Republicans divided over whether to impeach Trump


Republican lawmakers were divided on Wednesday over whether to kick Donald Trump from the White House and prevent him from running for office in the future, as at least five GOP House members announced they would vote to impeach President.

Jim Jordan, a congressman from Ohio and staunch supporter of the president, called on Liz Cheney – the most prominent Republican to break ranks and support impeachment – to be fired from her leadership position.

Mr Jordan said Ms Cheney, the oldest Republican woman on Capitol Hill and the third member of the GOP House, was ‘totally wrong’ in voting to impeach the president and should step down as Speaker of the House Conference republican.

Mr. Jordan added that the Republican caucus is expected to have a “second vote” on his nomination, just days after voting unanimously to install him as Speaker of the Republican House conference.

His comments underscored the sharp divisions within the Republican Party as GOP lawmakers question how to handle the ignominious end of Mr. Trump’s presidency. The party is trying to maintain unity while avoiding the anger of the outgoing president and his staunch support base ahead of the midterm elections in 2022.

Jim Jordan, Congressman from Ohio and strong supporter of the president, called for Liz Cheney to be removed from his leadership position © J Scott Applewhite / AP

Ms Cheney sent shockwaves through Washington on Tuesday night when she announced she would vote to impeach Mr Trump for inciting an insurgency that has left at least five dead, including a Capitol Hill policeman.

“The President of the United States called this crowd, gathered the crowd and lit the flame of this attack,” Ms. Cheney, daughter of former Vice President Dick Cheney, said in a statement. “All that followed was his work.

His comments came just hours after The New York Times reported that Mitch McConnell, the Senate’s top Republican, was happy that House Democrats were impeaching Mr. Trump for the second time, within days barely before he left the White House and Joe Biden. is sworn in as the 46th US President.

The New York Times reported that Mr. McConnell supported the impeachment process in part because he believed it would make it easier for the GOP to purge Mr. Trump from the Republican Party. But it remains unclear whether Mr McConnell will personally vote to convict the president in a Senate trial or encourage his colleagues to do so.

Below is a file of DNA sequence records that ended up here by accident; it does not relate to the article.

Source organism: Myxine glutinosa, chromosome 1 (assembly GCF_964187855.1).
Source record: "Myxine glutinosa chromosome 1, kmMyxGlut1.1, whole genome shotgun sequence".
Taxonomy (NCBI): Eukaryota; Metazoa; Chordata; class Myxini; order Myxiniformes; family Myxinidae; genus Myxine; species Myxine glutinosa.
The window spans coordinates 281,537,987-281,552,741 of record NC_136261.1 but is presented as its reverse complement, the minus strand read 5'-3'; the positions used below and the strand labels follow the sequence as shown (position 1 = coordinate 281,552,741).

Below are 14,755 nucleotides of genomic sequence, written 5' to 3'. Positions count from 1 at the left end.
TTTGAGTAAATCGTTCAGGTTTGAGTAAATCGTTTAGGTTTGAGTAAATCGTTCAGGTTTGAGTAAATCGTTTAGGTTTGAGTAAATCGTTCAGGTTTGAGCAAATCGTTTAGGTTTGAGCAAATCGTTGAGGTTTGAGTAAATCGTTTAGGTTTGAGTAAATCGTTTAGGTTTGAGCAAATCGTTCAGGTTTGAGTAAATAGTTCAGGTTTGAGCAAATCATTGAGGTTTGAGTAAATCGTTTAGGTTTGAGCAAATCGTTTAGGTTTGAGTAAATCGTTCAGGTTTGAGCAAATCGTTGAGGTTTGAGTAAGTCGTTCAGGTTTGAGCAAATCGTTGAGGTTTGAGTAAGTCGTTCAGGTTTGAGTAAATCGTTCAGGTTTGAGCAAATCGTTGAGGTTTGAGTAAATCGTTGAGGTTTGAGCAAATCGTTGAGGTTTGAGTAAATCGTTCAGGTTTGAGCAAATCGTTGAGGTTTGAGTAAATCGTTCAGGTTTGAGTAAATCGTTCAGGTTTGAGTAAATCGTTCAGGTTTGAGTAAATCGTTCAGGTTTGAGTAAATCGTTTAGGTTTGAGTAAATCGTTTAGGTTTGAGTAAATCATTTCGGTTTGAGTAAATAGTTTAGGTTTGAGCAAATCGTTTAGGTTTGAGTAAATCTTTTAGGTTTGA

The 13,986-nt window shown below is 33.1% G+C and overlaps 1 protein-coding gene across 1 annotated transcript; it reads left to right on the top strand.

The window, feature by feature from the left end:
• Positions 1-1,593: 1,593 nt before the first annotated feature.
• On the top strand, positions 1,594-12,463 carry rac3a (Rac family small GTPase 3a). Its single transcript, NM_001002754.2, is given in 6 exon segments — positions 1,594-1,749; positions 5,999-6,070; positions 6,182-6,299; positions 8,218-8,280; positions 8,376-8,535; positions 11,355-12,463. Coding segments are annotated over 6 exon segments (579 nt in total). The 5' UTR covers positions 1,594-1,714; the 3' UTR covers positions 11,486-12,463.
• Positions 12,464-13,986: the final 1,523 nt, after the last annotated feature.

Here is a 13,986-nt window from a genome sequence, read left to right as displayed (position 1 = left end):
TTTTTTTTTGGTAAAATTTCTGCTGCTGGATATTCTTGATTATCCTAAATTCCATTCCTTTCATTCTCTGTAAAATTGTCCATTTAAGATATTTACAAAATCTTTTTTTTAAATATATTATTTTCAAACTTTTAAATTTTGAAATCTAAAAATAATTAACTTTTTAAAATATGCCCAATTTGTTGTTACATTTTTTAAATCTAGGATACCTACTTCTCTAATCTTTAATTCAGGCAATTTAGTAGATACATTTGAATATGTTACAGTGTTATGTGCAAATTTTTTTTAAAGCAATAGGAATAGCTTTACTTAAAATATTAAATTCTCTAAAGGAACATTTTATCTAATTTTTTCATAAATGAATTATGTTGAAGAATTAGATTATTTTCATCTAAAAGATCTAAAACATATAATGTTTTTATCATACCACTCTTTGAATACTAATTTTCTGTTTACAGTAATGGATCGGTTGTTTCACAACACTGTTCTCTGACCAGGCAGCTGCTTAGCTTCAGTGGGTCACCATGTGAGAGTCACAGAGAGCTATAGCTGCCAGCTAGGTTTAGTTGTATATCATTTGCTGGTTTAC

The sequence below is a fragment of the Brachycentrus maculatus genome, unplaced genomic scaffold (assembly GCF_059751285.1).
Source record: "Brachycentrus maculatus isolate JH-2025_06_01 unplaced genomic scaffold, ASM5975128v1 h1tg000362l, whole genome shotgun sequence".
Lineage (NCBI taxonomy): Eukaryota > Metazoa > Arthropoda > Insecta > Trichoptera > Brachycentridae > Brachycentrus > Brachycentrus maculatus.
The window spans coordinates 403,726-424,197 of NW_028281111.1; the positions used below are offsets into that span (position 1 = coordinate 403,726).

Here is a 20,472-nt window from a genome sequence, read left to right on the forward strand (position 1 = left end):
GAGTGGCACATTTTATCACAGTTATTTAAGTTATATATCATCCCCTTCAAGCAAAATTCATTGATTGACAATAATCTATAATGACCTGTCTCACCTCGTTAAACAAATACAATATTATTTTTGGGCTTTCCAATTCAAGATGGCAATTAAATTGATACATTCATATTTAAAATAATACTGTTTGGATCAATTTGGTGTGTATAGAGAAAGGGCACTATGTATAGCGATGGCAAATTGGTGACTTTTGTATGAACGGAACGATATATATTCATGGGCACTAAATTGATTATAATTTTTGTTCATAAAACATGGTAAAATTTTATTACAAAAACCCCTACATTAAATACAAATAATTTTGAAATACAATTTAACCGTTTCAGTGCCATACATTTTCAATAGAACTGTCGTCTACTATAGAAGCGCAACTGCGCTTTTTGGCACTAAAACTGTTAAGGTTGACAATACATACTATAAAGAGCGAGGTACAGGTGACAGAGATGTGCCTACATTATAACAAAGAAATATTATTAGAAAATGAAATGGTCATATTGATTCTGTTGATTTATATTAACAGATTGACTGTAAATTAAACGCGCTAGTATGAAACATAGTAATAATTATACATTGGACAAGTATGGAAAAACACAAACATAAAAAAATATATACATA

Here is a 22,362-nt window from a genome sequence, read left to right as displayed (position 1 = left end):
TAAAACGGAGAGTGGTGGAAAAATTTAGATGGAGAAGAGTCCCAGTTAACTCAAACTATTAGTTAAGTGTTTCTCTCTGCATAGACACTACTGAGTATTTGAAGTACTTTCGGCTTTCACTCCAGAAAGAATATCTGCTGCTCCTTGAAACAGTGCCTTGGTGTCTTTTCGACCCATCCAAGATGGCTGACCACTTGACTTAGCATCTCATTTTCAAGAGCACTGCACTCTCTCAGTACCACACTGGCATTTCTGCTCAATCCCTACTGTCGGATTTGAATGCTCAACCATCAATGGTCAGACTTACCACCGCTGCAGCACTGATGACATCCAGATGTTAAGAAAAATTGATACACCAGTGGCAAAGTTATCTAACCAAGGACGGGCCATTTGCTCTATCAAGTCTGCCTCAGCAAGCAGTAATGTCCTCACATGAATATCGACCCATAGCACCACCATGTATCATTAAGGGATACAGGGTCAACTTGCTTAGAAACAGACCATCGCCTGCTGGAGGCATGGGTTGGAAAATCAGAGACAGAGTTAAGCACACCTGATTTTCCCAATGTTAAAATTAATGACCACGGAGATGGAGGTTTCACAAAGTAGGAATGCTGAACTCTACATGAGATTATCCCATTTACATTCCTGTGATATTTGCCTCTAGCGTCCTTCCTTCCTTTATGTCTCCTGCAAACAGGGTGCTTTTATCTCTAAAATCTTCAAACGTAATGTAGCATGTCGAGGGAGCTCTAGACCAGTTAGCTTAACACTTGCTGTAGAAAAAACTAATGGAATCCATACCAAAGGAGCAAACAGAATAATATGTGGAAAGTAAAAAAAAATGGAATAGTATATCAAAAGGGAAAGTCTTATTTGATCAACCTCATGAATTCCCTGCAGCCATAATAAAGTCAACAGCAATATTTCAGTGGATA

Ms Cheney is one of five Republicans to have said they will vote to impeach Mr Trump when the Democrat-controlled House votes later Wednesday.

While their votes are significant – no Republican voted to impeach Mr. Trump when he was accused of abuse of power and obstruction of Congress last year – they nonetheless represent a small part of the Republican caucus of the Chamber, which has 211 members.

A Politico / Morning Consult poll released Wednesday showed Mr. Trump’s approval rating plunged to an all-time low, with 34% of voters approving the work he was doing. However, the president remained the first choice of Republican voters to be the GOP presidential candidate in 2024, according to the survey.

Forty-two percent of Republican voters said they would vote for Mr. Trump in the next GOP primary, compared to 54 percent when asked the same question in November.

Wednesday’s impeachment vote could be followed by a speedy trial in the Senate. The timing of a trial depends on when Nancy Pelosi, the Democratic House Speaker, sends the impeachment article to the Senate, and whether Mr. McConnell launches a speedy trial.

Mr. Trump will only be removed from office if he is convicted by two-thirds of the Senate, which is currently in Republican hands, but will soon return to the Democrats after last week’s Senate run-off in Georgia. The Senate will then be split, 50-50, with Kamala Harris, the new vice president, able to vote for a tiebreaker.

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